When you think of inventors, how often does a woman’s name come up in your mind? Women have been side-lined in the making of history and in the telling of it. It is only fair to honour these creative and intelligent minds for their contributions to society. So, read on to discover women from almost every corner of the world who have invented things that we just cannot do without today.
Who: Mesopotamian women
When: 1800 BC
Author Jane Peyton claims that beer was invented by ancient Mesopotamian women. They were the first to develop, drink, and sell, beer. While the first written beer recipe is considered to be the Hymn to Ninkasi (Sumerian goddess of beer), circa 1800 BC, beer itself predates that recipe. Archaeologists have placed its first consumption at roughly 9,000 years ago. Both the Sumerians and Egyptians worshipped beer goddesses and associated brewing with women.
Who: Jeanne Villepreux-Power
A French naturalist, Jeanne was trying to prove that the Paper Nautilus - a type of octopus - grows its own shell. She invented a glass aquarium to observe this creature for an extended period of time and learn of its behaviour.
What: Ice Cream Freezer
Who: Nancy Johnson
At the time, ice cream was made using a 'pot freezer' method. This was time consuming and lead to lumpy ice cream. Johnson created a device that used hand-cranked spatulas inside a cylinder to scrape ice crystals from the walls of the cooled container. She later patented the design which is still used today for making ice cream by hand.
What: Flat Bottom Paper Bags
Who: Margaret Knightwood
While working in a paper bag plant, Margaret Knightwood came up with the idea of a machine that could fold and glue paper to form the flat-bottomed brown paper bags we use today. She fought against a man who tried to patent the idea before her and won the case. The machine invented by her is still used today.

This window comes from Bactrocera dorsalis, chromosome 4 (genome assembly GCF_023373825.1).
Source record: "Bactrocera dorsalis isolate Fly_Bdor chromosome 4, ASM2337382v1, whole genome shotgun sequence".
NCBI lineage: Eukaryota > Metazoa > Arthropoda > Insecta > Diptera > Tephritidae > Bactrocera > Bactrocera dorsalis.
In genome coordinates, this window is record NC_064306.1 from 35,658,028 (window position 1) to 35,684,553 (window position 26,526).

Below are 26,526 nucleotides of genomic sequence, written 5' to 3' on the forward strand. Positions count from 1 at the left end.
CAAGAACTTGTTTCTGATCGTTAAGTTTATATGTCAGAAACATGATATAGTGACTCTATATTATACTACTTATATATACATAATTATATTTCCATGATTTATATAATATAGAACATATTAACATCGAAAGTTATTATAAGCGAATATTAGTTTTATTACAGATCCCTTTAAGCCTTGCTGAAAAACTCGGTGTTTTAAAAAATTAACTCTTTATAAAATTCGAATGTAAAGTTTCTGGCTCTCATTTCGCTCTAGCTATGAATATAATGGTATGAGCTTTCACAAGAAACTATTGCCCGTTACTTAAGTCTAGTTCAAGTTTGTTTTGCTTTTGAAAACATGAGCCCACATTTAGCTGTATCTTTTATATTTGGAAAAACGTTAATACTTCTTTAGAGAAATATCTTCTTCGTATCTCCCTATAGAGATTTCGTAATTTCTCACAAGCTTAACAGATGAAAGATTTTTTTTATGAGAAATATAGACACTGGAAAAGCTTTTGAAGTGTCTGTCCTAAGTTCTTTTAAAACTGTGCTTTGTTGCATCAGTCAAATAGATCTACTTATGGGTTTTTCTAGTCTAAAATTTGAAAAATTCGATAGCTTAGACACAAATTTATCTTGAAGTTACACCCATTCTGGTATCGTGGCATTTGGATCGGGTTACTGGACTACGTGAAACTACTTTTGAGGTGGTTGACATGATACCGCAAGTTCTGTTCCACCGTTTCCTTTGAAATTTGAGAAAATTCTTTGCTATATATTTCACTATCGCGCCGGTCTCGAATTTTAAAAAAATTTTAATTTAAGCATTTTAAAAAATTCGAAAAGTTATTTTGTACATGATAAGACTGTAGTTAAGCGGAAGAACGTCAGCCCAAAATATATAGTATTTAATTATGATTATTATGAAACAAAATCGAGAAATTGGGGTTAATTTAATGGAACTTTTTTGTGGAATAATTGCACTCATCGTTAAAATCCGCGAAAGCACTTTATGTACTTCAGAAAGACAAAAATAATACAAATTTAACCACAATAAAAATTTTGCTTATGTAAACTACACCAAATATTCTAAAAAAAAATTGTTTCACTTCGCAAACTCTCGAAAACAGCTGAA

Who: Ellen Fitz
A tutor in Canada, Ellen Fitz designed a globe mount that could display the earth's daily rotation in correlation with the path of the sun not only by day and night but also throughout the year.
What: Life Raft
Who: Maria Beasley
Beasley had already made a fortune on a barrel-hooping machine patent but this serial inventor went on to also design an improved foldable life raft for easy storage with guard rails that were fireproof. Her invention was used on the Titanic and saved over 700 lives.
What: Alphabet Blocks
Who: Adeline DT Whitney
Growing up, we all have had our set of alphabet blocks to play with. These were invented by a woman from Massachusetts, Adeline DT Whitney, who was also a prolific poet and writer.
What: Windshield Wiper
Who: Mary Anderson
It is impossible for us to imagine cars without windshield wipers. But there existed a world without one. While riding a streetcar, Anderson watched the conductor repeatedly reach through his side window to clear snow and sleet from the windshield by hand. This made her design a wiper operated by handle. But the invention proved unsuccessful with car companies who believed this would distract drivers. Anderson never profited from her invention, even when the wipers later became standard for all cars. She did, finally, get some posthumous credit in 2011 when she was inducted into the Inventors Hall of Fame.
Who: Elizabeth Magie
A game played by generations around the globe had its rules invented by Magie who wanted to demonstrate the problems of capitalism. Her design was called The Landlord’s Game and patented in 1904. A man named Charles Darrow is often credited with creating this popular board game that was published in 1935 by the Parker Brothers who discovered that Darrow was not the sole creator and had, for just $500 (£385), bought Magie's patent and, well, monopolised the game.